News: The UD Travel Blog
Posted: 12 August 2016
Having developed a great affection for Indonesia while travelling previously in several of its islands, I was delighted to renew my acquaintance with the country, by joining our group tour to little visited Sulawesi.
I arrived several days after the tour began and left Makassar at once, heading north to the town of Sengkang, to meet up with the others. The beauty of the island was soon revealed as the road coils its way through mountains and vivid green fields which earned its name, “The Python”, as it is known locally. It ascends through emerald green jungle with towering rock outcrops and orange butterflies dancing by the side of the road.
The dates of our visit coincided with Ramadan, and the town was alive in the evening with people heading for places to dine after their day of fasting. The Walennea River flows through Sengkang and the following morning we boarded local motorised boats and were transported along it to Lake Tempe. The banks are lined with wooden houses and we were able to glimpse the daily routines of the people who live there. Danau Tempe is large and very picturesque dotted as it is with trees, small huts, lily fields and many small islets with views to the distant mountains. It is home to a number of species of birds which share its waters with the local fishermen, most of whom live in the floating fishing villages. It was totally exhilarating to travel across its otherwise still surface, with reflections of the sky and clouds creating an impression of endless water. The whole morning was enhanced by a visit to one of the floating houses where we were served some very moreish fried bananas and tea/coffee.
From here we began our drive further north stopping first at a silk weaving factory where many gorgeously decorative garments were being produced. The road passed by lovely wooden houses, rice fields, distant mountains and jungle taking us to the home of a local Bugis family, where it had been arranged that we would stop for lunch. They had prepared a veritable banquet of a meal for us comprising a number of delectable local dishes, which we ate sitting on the floor as per local tradition, while chatting with the head of the family who is an English teacher.
Climbing through the mountains into Toraja we reached the town of Rantepao and checked into the lovely Heritage Hotel. Built largely in the traditional style with spacious wooden rooms it is set in lovely gardens and was to be our base for the next several days. During this time we hoped to gain an insight into the unique culture of the Torajan people.
The first day in the region was busy and began with a visit to the twice weekly cattle market to which people travel from all across the Indonesian islands to trade. Set against a beautiful backdrop of mountains and trees the whole occasion was fascinating. The main focus is on buffalo and pigs, and the buffalo are the darlings of these gatherings, being highly valued in Torajan society. They were all sizes, with some enormous specimens, and included a surprising number of albino animals with blue eyes, which look amazing and are particularly prized. Their owners love them and are constantly grooming them and generally fussing over them. Alas the poor pigs do not fare so well. It was also a great opportunity for people watching.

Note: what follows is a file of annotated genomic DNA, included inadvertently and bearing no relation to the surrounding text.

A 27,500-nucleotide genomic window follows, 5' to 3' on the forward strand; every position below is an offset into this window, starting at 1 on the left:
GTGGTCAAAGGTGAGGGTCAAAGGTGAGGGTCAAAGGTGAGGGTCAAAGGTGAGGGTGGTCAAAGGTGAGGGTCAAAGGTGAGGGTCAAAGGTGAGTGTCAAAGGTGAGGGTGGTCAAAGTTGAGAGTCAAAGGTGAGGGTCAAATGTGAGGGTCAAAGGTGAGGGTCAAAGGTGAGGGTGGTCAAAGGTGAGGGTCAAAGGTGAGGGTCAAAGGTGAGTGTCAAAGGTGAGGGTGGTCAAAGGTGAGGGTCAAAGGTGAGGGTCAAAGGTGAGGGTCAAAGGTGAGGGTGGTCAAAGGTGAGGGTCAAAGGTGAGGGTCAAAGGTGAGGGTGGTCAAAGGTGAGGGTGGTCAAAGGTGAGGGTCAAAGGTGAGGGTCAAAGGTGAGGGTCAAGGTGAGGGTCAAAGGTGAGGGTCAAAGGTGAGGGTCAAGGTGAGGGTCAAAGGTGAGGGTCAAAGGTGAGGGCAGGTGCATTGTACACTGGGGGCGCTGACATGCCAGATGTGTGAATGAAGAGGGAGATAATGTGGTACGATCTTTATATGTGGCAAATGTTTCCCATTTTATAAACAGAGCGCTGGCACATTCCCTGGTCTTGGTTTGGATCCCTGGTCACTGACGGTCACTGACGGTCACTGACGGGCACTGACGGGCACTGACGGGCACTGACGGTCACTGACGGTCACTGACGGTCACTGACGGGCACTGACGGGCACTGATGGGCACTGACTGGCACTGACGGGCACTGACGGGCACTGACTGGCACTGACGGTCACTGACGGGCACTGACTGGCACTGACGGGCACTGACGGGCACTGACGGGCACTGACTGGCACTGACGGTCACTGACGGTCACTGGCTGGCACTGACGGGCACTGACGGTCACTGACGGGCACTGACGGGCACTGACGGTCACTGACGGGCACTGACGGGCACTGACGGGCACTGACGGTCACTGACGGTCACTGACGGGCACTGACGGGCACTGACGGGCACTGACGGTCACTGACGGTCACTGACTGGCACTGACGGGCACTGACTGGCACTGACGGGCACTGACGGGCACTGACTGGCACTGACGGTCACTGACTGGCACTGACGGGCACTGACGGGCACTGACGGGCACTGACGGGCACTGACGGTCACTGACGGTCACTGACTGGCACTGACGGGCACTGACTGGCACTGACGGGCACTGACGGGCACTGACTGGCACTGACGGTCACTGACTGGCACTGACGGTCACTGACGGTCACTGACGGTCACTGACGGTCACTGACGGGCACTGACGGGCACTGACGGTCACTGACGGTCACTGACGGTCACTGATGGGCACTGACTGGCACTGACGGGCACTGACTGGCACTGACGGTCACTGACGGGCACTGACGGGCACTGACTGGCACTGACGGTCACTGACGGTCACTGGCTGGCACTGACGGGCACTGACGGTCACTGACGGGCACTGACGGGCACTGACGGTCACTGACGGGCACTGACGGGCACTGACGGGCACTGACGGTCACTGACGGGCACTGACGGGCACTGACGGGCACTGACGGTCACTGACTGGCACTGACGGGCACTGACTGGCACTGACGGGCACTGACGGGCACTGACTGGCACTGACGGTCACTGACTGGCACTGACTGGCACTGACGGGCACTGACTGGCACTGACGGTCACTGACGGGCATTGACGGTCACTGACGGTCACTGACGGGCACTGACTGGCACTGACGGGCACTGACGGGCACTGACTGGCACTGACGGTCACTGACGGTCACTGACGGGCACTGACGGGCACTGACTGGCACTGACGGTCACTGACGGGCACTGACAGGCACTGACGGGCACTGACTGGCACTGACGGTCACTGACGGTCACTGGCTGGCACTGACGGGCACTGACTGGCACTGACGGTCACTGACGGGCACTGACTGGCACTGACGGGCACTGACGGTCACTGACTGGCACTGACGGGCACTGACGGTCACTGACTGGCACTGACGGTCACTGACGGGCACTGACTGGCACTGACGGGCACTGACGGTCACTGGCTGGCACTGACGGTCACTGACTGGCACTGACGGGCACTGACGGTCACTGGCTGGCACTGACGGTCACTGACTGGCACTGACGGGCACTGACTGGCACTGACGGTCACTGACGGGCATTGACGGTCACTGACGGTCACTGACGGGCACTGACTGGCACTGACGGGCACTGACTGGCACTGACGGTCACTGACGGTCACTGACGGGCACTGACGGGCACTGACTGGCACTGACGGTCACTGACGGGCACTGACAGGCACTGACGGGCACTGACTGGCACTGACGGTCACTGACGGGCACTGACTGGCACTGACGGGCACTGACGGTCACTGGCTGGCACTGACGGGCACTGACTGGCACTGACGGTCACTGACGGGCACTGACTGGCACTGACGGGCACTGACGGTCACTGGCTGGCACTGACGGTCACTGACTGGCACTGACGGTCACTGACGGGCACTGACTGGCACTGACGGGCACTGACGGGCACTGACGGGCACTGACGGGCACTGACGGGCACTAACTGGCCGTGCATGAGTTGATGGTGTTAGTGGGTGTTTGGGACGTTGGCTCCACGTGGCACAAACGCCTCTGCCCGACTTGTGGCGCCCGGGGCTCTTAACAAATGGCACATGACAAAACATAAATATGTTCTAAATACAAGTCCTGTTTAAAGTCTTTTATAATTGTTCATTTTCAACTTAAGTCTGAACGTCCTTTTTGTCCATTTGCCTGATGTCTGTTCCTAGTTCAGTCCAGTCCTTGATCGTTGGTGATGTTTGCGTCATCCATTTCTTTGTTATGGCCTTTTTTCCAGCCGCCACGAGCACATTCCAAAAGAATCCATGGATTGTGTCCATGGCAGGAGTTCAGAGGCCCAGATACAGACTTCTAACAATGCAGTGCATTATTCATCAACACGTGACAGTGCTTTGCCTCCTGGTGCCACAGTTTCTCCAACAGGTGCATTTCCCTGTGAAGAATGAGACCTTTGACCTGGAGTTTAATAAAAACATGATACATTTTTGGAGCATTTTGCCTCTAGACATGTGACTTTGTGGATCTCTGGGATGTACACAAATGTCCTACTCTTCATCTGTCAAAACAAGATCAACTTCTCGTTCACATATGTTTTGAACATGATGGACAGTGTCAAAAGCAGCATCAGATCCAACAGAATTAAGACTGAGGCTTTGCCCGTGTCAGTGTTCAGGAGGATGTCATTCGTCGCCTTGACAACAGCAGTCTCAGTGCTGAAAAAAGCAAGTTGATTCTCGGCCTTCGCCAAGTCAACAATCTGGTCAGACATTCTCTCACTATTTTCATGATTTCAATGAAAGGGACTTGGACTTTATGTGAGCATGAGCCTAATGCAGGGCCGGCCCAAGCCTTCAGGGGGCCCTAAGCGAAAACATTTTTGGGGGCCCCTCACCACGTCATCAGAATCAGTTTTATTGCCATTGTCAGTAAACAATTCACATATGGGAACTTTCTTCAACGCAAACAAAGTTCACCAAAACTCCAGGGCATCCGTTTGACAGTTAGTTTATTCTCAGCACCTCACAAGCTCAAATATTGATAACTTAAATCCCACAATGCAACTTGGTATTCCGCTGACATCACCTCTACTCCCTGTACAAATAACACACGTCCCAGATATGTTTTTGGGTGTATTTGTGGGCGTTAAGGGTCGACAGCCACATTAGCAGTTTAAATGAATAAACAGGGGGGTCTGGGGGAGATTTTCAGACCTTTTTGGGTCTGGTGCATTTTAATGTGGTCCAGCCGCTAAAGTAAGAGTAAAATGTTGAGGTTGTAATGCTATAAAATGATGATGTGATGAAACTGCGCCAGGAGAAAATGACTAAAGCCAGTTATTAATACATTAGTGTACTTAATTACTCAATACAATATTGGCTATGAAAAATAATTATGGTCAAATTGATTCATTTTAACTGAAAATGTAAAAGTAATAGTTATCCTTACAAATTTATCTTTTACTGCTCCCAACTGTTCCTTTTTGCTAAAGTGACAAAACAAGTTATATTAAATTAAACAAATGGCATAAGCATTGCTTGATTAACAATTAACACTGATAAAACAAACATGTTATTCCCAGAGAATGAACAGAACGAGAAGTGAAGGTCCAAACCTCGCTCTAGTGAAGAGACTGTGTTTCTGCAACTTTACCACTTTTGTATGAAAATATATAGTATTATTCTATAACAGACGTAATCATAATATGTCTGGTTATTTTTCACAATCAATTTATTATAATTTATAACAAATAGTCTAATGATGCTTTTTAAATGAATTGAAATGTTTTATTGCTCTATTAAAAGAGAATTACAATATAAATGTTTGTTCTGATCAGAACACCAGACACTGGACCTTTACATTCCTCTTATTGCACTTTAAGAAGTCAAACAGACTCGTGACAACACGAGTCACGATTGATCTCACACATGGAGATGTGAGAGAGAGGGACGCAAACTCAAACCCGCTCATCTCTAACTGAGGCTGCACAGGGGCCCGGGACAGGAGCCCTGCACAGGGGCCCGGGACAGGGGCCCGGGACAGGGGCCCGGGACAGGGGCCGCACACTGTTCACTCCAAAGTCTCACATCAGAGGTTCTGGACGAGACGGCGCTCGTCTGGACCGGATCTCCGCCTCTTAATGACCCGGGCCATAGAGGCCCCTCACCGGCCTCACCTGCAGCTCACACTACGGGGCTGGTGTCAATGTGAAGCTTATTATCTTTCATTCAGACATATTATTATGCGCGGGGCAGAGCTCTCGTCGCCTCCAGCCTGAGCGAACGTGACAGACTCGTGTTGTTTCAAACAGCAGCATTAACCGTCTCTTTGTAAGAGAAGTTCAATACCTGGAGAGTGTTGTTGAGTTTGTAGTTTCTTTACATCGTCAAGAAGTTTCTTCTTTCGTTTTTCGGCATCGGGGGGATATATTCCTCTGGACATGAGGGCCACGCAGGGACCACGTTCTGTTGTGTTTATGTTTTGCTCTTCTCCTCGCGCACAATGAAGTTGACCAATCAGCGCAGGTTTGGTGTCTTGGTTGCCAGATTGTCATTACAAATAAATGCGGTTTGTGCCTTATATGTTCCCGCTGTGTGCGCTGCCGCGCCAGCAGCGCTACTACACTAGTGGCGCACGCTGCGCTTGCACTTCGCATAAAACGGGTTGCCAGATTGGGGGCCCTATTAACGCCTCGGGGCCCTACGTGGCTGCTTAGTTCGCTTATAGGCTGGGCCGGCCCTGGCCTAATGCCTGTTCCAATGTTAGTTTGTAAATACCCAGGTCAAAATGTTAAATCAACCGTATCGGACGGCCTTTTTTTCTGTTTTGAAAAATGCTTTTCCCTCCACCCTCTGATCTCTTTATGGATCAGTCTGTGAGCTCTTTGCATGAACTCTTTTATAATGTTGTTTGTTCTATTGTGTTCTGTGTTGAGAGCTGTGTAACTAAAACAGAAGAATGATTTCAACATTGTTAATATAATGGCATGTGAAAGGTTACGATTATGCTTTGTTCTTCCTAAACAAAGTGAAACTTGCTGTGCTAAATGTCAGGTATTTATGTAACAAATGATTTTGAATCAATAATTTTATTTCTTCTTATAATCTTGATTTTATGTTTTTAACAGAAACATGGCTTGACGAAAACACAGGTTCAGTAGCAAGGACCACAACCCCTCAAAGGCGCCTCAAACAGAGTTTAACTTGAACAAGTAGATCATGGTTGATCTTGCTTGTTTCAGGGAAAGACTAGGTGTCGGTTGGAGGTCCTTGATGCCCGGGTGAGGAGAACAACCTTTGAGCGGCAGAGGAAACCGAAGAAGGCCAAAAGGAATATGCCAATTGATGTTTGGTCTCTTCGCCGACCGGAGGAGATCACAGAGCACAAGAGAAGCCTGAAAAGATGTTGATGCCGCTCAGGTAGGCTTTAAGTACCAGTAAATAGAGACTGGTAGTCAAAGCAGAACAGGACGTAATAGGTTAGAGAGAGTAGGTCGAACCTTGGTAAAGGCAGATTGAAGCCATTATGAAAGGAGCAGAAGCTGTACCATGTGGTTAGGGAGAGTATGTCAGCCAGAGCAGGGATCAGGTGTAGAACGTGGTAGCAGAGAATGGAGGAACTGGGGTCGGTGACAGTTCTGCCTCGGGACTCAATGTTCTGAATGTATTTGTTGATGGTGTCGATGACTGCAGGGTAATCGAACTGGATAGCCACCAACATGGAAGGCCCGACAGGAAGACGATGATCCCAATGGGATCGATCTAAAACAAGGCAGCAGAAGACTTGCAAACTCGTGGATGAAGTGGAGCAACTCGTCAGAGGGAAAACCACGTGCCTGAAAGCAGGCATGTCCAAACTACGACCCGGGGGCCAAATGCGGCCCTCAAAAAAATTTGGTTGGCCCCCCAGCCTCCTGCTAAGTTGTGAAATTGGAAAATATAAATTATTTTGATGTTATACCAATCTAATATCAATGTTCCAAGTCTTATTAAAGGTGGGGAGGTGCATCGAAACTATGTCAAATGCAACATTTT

Our next stop was a Torajan village of incredible houses (tongkonan) with the distinctive boat shaped roofs, all beautifully decorated, but still bearing individual touches. Many have buffalo horns to the front of them, and as the number displayed are an indication of status, they are plentiful. Our guide had heard of a funeral ceremony nearby, and to attend one is considered a highlight of any visit to the region, and they can last for days. Once a family member dies the focus of the remaining family becomes their funeral arrangements and people travel from miles around to attend. It can be years before the burial takes place, if the money has to be saved first, and on this occasion the man had died three years previously. It was a compelling scene with buildings grouped around a central courtyard. A room had been provided for each family that had travelled and lunch was being served; we had bought a gift and were invited to join the family. Pride of place in the courtyard was the very ornate coffin, in a house built specially to display it, and in addition there was a constant parade of buffalo.There are complicated negotiations around the number of pigs and buffalo which are slaughtered to mark the occasion, and it is based on a quid pro quo basis between the different families; there was a great deal of bargaining and money changing hands, which was very protracted in this instance. Much to my personal relief, we were one day too late to observe the pigs being killed, and left before the buffalo were later that day.
This may suggest that this is a gloomy and depressing environment but this is definitely not the case.It is such an ingrained part of the cultural lives of people, that they keep their relatives in their homes until they are able to provide the funeral they wish for them. It is a demonstration of love and the “lost” family are still part of their everyday lives. This is apparent in the graves that dot the landscape with photos or “tau-tau” displayed outside. During our visit we encountered hanging graves, stone graves, mausoleums, tree graves, rock graves…..